Editor’s Note: This article is a part of our “If You Only Buy One Stock” series where we look at 2021’s most popular investing trends and have our top financial journalists make their very best pick. Click here to see more names for your must-buy list.
SPACs, or special purpose acquisition companies, were one of the hottest investing trends in 2020 and early 2021. These types of entities, also known as blank-check companies, are shell companies that initially go public via a regular initial public offering, and raise capital.
The difference is, instead of raising cash to finance an existing business, SPACs raise money to buy another privately held company. A SPAC chooses a target, then strikes a deal. Once complete, the “deSPACing” happens. The SPAC takes on the target’s name and morphs into a purely publicly traded operating company.
SPACs may be a recent trend. But, they’re not a new Wall Street creation. This have been an alternative method for taking companies public for decades. Yet, it’s only been in the past year or so that investor interest in them has skyrocketed.
Why? Namely, due to the most high-profile SPACs as of late merging with companies in hot sectors. Think electric vehicles (EVs), and online gambling. Many “unicorns” (startups worth at least $1 billion) have gone this route to go public as well.
As a result, some SPAC stocks have produced tremendous gains for investors. For example, online sportsbook giant DraftKings (NASDAQ:DKNG) has soared nearly six-fold from its SPAC offering price of $10 per share. But, since February, the mania behind these types of stocks has cooled considerably.
Going forward, fewer SPACs are going to experience such jaw-dropping upward surges. Yet, filtering through the plethora of blank-check companies, you can still find worthwhile opportunities.
Finding Potential Winning SPAC Stocks
When it comes to filtering for promising SPACs, what should be your key criteria? It should be the stock’s current valuation, relative to its long-term prospects. For “de-SPACed” former blank-check stocks, like Draftkings, all you need to do is look up its valuation metrics. With sports wagering exploding across the U.S., the industry first-mover may have massive growth ahead. But at its current valuation (around 28.4x sales), said growth may already be accounted for in its stock price.
When it comes to a SPAC stock whose merger is still pending, it’s trickier to figure out its valuation. To do so, you need to look up its transaction summary. For example, with VG Acquisition Corp (NYSE:VGAC), which is set to merge with genetic testing company 23andMe, you can find this on slide 37 of its merger presentation.
Transaction overviews typically use the blank-check stock’s initial offering price (usually $10 per share). If the SPAC has rallied from this offering price, there’s more math involved. But, luckily here, VGAC stock today trades around its offering price. Comparing the post-merger valuation ($4.5 billion), against its current year sales ($218 million), we get a more than 20x price-to-sales ratio. In short, this may be overpriced.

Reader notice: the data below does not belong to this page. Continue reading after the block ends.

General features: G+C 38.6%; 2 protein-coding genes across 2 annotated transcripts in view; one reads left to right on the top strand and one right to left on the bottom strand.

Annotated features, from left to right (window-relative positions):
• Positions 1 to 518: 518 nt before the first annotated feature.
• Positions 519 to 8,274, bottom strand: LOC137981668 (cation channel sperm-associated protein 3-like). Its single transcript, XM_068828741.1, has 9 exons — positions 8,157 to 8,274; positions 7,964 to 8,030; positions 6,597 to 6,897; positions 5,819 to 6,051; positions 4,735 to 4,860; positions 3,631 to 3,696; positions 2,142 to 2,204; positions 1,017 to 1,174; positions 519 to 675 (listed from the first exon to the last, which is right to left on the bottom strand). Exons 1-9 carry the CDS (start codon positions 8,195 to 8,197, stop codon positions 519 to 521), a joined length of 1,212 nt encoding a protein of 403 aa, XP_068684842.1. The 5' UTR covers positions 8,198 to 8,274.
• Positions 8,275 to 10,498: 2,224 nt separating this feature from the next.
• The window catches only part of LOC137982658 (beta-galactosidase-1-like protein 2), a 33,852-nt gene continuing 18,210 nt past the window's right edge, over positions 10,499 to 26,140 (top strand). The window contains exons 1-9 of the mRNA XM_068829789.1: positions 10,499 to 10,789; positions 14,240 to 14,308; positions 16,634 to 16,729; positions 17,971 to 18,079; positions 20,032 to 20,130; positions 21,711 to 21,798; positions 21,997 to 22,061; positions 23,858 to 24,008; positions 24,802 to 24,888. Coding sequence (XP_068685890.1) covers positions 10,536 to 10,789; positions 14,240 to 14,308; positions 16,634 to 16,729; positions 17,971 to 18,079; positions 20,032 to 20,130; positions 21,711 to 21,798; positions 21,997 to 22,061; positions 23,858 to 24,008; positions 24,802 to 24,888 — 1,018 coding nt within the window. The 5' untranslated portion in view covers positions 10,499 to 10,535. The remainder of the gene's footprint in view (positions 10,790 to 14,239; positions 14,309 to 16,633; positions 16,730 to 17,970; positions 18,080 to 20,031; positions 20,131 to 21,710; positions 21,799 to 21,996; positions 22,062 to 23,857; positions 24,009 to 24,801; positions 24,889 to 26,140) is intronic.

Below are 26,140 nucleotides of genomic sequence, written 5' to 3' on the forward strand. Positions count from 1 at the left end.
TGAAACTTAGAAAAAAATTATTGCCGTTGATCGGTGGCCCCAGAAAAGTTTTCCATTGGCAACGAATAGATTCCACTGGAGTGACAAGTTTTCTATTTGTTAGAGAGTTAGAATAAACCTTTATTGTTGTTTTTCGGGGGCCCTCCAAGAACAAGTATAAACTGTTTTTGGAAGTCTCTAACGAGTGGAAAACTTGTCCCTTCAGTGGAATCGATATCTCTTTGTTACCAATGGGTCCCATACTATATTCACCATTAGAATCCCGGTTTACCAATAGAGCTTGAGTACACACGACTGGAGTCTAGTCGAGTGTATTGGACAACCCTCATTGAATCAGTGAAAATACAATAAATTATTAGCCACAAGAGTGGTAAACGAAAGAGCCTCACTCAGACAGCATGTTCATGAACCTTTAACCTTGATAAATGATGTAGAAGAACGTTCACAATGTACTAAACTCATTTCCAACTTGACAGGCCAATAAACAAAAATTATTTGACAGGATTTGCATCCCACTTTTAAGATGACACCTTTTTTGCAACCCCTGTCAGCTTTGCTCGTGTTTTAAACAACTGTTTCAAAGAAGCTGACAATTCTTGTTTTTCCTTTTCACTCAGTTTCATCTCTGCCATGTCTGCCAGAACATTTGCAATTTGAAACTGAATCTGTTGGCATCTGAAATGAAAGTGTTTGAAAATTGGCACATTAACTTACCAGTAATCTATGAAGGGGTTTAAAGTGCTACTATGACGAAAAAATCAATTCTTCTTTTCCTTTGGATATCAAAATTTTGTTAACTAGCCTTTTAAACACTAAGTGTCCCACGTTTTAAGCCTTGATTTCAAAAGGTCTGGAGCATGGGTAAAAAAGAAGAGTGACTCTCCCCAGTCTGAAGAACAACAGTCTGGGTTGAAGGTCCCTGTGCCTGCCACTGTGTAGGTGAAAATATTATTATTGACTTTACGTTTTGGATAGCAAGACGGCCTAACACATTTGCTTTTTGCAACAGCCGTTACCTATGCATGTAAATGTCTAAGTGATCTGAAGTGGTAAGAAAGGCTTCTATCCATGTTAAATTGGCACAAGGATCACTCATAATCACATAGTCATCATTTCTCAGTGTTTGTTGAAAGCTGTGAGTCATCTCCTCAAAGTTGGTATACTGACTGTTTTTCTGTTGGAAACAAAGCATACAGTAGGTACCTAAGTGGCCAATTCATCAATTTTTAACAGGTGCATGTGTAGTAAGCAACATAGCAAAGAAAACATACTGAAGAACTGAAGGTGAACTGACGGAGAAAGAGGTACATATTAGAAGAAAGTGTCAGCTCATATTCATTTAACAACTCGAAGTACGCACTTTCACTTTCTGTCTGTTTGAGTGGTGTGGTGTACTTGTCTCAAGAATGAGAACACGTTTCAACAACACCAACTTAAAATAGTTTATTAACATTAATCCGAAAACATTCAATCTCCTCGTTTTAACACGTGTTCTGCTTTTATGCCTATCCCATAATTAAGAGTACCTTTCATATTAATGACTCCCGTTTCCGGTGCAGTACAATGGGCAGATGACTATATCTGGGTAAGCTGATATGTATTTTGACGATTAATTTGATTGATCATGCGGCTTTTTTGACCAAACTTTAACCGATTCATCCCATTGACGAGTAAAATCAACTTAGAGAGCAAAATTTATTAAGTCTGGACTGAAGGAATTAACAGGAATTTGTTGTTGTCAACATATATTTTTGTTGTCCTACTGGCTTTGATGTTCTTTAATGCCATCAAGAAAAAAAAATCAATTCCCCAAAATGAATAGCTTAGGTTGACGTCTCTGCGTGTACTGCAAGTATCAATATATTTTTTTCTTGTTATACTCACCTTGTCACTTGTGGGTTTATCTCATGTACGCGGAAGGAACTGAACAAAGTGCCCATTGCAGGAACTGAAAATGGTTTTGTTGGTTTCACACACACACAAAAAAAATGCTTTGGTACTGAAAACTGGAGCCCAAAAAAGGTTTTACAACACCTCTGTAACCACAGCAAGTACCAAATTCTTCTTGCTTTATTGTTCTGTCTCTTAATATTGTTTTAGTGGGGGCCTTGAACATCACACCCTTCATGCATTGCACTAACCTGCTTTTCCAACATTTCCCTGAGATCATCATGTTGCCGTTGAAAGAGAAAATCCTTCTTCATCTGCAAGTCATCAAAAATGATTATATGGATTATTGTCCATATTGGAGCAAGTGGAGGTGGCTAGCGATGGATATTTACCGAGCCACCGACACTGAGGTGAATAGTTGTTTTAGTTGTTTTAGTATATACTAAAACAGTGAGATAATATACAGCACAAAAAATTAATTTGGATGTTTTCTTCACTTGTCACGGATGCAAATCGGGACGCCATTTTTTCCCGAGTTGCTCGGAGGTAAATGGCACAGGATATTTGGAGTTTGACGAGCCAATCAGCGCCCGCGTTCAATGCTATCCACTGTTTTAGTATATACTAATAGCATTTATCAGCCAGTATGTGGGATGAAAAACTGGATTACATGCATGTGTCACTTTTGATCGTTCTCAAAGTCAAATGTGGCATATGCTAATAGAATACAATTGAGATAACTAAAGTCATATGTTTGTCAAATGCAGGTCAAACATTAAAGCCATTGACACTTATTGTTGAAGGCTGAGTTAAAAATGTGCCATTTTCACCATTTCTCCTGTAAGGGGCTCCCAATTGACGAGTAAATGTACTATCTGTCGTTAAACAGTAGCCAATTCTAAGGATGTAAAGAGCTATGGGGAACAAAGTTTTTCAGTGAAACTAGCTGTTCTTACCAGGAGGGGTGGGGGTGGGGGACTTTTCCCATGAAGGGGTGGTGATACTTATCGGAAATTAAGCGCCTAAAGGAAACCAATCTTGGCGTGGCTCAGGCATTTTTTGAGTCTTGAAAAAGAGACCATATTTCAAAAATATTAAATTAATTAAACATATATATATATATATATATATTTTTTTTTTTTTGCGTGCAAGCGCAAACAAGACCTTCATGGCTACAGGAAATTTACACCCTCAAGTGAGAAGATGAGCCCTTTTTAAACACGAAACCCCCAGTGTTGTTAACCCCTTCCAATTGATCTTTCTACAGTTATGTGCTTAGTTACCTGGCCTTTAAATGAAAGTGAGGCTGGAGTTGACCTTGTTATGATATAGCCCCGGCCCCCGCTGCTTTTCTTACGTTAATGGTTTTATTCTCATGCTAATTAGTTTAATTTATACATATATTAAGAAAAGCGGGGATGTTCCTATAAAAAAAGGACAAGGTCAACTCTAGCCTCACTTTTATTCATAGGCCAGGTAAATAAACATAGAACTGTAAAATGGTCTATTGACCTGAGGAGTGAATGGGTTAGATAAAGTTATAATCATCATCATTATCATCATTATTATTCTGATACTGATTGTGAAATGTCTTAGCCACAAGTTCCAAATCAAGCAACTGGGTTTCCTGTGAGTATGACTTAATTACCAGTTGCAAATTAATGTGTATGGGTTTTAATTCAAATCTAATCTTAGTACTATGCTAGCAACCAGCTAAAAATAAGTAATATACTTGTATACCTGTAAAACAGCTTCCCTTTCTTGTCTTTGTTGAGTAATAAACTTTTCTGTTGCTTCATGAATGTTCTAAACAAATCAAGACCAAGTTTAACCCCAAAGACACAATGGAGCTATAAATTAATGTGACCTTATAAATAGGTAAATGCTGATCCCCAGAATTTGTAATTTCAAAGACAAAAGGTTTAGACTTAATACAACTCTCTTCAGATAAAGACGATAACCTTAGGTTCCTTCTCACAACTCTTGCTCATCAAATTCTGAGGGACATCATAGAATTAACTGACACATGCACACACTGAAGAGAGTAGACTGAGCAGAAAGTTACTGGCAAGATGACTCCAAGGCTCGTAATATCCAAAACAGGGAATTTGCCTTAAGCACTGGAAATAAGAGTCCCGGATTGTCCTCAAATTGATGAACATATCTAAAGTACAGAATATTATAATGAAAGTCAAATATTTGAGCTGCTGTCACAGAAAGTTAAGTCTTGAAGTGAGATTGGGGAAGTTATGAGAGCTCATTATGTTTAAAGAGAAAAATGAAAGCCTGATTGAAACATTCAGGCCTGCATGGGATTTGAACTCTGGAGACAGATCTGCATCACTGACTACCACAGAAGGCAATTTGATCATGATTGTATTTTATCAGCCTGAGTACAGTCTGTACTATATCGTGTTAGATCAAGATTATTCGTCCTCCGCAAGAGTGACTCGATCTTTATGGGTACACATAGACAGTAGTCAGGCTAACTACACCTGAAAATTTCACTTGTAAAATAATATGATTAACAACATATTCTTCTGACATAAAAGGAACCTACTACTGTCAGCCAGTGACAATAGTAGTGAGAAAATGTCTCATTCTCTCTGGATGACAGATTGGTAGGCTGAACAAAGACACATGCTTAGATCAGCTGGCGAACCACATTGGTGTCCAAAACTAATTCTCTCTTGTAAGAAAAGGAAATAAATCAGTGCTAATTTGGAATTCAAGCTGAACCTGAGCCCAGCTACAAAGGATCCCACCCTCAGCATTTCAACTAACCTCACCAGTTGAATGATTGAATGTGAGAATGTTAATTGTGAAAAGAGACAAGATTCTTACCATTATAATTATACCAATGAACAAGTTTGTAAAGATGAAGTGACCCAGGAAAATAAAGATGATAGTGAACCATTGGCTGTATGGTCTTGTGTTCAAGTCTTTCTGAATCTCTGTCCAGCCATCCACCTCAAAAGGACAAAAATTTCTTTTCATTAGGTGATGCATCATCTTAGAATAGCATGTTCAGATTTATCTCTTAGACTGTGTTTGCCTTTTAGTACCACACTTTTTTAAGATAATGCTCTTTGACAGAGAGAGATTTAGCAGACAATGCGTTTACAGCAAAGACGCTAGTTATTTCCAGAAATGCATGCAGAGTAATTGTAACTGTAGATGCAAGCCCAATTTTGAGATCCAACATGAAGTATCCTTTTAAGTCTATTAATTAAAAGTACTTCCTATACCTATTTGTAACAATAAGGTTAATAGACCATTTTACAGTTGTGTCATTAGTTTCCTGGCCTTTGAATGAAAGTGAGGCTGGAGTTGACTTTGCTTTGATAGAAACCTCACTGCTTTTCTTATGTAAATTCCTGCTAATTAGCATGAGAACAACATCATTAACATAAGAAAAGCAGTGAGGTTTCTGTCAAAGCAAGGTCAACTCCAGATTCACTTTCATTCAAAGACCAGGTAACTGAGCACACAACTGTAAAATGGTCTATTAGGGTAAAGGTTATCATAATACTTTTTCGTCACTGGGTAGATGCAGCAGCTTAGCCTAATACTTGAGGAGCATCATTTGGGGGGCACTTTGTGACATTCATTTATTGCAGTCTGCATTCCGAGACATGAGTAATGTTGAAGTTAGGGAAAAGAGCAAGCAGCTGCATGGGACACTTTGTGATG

Admittedly, with SPACs mainly being “growth stories,” you have to lean more on projected growth numbers. For 23andMe, valuation may look reasonable at first glance. Sales are set to soar over the next few years. But looking at the slide in its revenue over the past few years, the company looks more like it’s rebounding back to its high-water mark. In short, instead of a bona fide “growth story,” it may be more of an overvalued “turnaround story.”
If You Could Only Buy One: THCB Stock
The two examples above don’t appear to be great buys at their current prices. So, what is a good example of a SPAC stock where future growth may help justify a premium valuation today? Consider Tuscan Holdings (NASDAQ:THCB) stock to be such an opportunity.
What’s the “story” behind this blank-check company?
As I broke it down back in March, Tuscan Holdings is in the process of merging with Microvast, an EV battery company. Over the past few months, investor interest in EV and EV-related plays has cooled off considerably. When I last wrote about it, I recommended waiting for another pullback. At the time, shares traded for around $13.75 per share.
But, now, following its pullback to around $11 per share, there’s a bit more margin of safety. Sure, even now, THCB stock appears very pricey. At today’s valuation, the implied post-deal market cap for it is around $3.3 billion. Compared to this year’s estimated sales ($230 million), that’s a big premium.
Yet, given future projections, it may be worth it. Sales are set to rise to $460 million next year. By 2025, this could be a $2.35 billion per year business. And with it going after a fast-growing market, revenues could top $6.8 billion by 2030.
Granted, projections aren’t the same as a sure thing. But, considering this EV battery company is focusing on the commercial vehicle niche, it may face less competitive pressures. Add in the fact it has locked down partnerships with major truck makers like Oshkosh (NYSE:OSK), THCB stock could live up to expectations, and become a long-term winner.
On the date of publication, Thomas Niel did not (either directly or indirectly) hold any positions in the securities mentioned in this article.
Thomas Niel, a contributor to InvestorPlace, has written single stock analysis since 2016.